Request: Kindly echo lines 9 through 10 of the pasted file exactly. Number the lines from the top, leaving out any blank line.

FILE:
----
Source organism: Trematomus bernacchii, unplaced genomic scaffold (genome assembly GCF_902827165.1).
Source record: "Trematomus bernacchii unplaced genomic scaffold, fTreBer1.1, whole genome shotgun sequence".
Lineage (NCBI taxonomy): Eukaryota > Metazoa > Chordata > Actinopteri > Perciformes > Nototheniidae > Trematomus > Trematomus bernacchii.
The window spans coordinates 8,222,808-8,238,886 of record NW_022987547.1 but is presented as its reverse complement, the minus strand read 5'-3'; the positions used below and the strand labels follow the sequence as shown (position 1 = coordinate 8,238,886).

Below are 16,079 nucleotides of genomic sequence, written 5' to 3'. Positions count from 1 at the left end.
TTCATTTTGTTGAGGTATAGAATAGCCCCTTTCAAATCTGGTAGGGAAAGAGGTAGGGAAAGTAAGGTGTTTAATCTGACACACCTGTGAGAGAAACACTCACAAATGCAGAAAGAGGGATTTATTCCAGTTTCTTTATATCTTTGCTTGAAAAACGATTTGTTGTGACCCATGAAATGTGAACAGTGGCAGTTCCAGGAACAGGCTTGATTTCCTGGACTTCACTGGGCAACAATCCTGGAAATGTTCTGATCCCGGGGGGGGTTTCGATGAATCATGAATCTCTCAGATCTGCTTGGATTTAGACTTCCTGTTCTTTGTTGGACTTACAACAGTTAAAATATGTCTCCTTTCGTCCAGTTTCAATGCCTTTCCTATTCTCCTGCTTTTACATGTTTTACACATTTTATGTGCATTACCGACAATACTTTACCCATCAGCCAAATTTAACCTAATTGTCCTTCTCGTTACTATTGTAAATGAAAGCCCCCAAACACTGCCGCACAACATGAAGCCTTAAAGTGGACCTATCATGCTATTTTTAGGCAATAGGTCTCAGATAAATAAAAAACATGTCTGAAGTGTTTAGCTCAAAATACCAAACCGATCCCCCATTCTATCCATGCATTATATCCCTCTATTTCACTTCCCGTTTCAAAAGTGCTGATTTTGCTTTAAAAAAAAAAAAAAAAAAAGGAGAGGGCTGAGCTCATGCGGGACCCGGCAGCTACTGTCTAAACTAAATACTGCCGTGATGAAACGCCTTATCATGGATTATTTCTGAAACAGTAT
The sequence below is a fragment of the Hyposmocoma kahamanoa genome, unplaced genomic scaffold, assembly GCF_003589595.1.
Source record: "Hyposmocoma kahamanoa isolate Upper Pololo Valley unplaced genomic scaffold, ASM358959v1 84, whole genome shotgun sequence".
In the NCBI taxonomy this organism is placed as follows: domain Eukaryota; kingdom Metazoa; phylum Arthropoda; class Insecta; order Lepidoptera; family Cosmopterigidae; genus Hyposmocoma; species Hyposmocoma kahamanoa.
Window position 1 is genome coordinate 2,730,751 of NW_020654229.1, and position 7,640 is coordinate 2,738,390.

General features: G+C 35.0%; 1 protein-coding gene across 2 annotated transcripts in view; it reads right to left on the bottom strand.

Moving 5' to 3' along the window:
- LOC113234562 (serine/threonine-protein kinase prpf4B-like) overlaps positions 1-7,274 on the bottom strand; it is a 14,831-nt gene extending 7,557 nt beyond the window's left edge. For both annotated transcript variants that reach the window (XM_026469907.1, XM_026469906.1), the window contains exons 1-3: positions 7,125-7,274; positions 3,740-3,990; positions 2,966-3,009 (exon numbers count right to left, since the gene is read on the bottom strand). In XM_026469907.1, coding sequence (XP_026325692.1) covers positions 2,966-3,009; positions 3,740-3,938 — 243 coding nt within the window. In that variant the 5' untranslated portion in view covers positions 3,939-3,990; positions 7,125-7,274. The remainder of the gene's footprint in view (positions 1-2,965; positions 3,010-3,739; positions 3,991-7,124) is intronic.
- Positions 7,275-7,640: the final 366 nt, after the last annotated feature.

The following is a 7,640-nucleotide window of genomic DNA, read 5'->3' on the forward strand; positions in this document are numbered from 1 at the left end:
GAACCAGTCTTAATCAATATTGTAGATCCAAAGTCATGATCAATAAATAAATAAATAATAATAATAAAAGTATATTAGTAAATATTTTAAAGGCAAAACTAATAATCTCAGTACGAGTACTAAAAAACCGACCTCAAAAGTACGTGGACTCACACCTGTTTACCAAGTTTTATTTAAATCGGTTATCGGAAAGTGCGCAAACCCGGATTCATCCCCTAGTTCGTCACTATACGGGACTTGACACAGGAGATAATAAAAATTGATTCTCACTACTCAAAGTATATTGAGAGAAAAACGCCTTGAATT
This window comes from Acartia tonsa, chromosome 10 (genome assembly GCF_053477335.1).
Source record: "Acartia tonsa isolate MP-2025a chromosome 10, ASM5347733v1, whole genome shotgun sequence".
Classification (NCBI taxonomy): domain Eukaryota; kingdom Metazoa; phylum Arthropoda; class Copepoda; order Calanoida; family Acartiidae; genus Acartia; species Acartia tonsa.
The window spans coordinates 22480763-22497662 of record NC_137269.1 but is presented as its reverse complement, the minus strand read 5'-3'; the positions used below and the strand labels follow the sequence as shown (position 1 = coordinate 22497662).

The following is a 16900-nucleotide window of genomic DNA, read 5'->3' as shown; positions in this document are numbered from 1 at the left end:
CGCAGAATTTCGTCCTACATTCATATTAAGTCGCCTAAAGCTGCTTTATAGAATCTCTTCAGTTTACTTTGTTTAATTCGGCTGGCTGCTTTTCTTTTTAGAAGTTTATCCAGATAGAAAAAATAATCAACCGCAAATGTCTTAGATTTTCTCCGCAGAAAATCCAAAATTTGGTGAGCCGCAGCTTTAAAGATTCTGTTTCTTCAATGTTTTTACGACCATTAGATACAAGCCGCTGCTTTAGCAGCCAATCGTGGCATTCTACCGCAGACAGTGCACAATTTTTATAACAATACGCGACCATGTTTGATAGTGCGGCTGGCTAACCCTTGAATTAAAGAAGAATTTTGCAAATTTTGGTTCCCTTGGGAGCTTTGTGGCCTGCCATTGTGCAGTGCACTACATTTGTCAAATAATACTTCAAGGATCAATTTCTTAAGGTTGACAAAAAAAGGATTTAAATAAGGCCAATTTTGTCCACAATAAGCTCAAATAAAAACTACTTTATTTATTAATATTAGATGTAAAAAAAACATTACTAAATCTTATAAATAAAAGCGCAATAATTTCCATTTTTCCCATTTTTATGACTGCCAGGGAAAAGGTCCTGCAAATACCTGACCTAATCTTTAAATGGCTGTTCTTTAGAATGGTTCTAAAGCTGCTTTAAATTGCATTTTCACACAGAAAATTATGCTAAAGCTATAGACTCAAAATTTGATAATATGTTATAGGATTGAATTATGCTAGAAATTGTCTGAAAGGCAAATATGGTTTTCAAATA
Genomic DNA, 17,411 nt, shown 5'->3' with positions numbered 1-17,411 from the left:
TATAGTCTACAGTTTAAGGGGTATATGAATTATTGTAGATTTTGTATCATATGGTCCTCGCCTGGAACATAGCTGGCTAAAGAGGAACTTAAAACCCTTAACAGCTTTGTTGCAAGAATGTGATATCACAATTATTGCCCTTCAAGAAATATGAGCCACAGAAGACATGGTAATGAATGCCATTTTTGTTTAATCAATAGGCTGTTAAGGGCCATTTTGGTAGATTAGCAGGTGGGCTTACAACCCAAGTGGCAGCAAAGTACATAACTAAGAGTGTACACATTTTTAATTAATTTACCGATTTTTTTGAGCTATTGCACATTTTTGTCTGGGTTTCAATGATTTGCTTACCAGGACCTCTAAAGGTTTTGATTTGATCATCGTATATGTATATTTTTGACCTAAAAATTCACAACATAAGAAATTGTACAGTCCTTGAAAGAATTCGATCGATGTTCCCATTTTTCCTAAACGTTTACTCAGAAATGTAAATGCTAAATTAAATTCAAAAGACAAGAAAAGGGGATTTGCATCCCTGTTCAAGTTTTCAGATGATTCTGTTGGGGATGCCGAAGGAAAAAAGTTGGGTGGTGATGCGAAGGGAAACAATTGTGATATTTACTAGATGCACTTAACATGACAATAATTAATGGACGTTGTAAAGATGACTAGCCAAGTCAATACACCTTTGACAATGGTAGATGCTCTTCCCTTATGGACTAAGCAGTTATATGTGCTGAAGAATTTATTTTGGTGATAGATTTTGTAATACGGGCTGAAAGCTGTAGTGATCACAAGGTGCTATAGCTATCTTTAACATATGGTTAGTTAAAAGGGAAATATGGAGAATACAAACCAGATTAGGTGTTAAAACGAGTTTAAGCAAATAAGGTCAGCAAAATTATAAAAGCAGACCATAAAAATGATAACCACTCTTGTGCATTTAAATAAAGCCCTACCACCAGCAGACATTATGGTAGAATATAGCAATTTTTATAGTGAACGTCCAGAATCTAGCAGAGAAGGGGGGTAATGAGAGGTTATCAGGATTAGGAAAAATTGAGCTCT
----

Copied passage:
In the NCBI taxonomy this organism is placed as follows: domain Eukaryota; kingdom Metazoa; phylum Arthropoda; class Insecta; order Lepidoptera; family Cosmopterigidae; genus Hyposmocoma; species Hyposmocoma kahamanoa.
Window position 1 is genome coordinate 2,730,751 of NW_020654229.1, and position 7,640 is coordinate 2,738,390.